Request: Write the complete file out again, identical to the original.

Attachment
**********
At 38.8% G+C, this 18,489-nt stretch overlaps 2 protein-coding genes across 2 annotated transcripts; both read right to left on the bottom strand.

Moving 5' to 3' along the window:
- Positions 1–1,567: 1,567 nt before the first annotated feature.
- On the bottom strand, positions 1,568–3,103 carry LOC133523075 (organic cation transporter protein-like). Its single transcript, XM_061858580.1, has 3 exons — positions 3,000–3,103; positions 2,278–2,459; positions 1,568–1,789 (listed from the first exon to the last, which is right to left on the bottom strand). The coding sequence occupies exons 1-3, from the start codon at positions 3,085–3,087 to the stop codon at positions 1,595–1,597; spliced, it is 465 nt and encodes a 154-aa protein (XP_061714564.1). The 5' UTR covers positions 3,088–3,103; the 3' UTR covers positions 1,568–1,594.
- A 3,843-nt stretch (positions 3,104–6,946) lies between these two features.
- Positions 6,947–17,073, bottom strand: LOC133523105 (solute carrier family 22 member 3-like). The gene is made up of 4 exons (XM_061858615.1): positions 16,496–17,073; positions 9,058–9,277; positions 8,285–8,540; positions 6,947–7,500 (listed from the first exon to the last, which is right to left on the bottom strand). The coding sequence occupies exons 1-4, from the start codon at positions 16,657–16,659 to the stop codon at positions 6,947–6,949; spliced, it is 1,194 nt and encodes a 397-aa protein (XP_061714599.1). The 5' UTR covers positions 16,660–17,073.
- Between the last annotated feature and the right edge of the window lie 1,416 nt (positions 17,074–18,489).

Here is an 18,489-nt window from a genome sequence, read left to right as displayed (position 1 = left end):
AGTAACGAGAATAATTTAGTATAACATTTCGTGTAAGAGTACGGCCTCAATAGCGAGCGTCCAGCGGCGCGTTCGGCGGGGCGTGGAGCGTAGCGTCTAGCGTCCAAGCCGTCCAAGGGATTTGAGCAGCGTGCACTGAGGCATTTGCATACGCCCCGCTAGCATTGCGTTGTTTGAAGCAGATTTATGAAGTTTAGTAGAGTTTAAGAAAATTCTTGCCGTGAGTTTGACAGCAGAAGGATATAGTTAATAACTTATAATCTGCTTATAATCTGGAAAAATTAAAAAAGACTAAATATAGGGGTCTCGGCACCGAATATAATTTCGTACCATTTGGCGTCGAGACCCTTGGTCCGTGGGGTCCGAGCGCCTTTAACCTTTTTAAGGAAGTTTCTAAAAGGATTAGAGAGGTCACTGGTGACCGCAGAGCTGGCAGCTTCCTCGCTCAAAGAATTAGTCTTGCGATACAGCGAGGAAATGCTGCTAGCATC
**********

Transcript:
At 38.8% G+C, this 18,489-nt stretch overlaps 2 protein-coding genes across 2 annotated transcripts; both read right to left on the bottom strand.

Moving 5' to 3' along the window:
- Positions 1–1,567: 1,567 nt before the first annotated feature.
- On the bottom strand, positions 1,568–3,103 carry LOC133523075 (organic cation transporter protein-like). Its single transcript, XM_061858580.1, has 3 exons — positions 3,000–3,103; positions 2,278–2,459; positions 1,568–1,789 (listed from the first exon to the last, which is right to left on the bottom strand). The coding sequence occupies exons 1-3, from the start codon at positions 3,085–3,087 to the stop codon at positions 1,595–1,597; spliced, it is 465 nt and encodes a 154-aa protein (XP_061714564.1). The 5' UTR covers positions 3,088–3,103; the 3' UTR covers positions 1,568–1,594.
- A 3,843-nt stretch (positions 3,104–6,946) lies between these two features.
- Positions 6,947–17,073, bottom strand: LOC133523105 (solute carrier family 22 member 3-like). The gene is made up of 4 exons (XM_061858615.1): positions 16,496–17,073; positions 9,058–9,277; positions 8,285–8,540; positions 6,947–7,500 (listed from the first exon to the last, which is right to left on the bottom strand). The coding sequence occupies exons 1-4, from the start codon at positions 16,657–16,659 to the stop codon at positions 6,947–6,949; spliced, it is 1,194 nt and encodes a 397-aa protein (XP_061714599.1). The 5' UTR covers positions 16,660–17,073.
- Between the last annotated feature and the right edge of the window lie 1,416 nt (positions 17,074–18,489).

Here is an 18,489-nt window from a genome sequence, read left to right as displayed (position 1 = left end):
AGTAACGAGAATAATTTAGTATAACATTTCGTGTAAGAGTACGGCCTCAATAGCGAGCGTCCAGCGGCGCGTTCGGCGGGGCGTGGAGCGTAGCGTCTAGCGTCCAAGCCGTCCAAGGGATTTGAGCAGCGTGCACTGAGGCATTTGCATACGCCCCGCTAGCATTGCGTTGTTTGAAGCAGATTTATGAAGTTTAGTAGAGTTTAAGAAAATTCTTGCCGTGAGTTTGACAGCAGAAGGATATAGTTAATAACTTATAATCTGCTTATAATCTGGAAAAATTAAAAAAGACTAAATATAGGGGTCTCGGCACCGAATATAATTTCGTACCATTTGGCGTCGAGACCCTTGGTCCGTGGGGTCCGAGCGCCTTTAACCTTTTTAAGGAAGTTTCTAAAAGGATTAGAGAGGTCACTGGTGACCGCAGAGCTGGCAGCTTCCTCGCTCAAAGAATTAGTCTTGCGATACAGCGAGGAAATGCTGCTAGCATC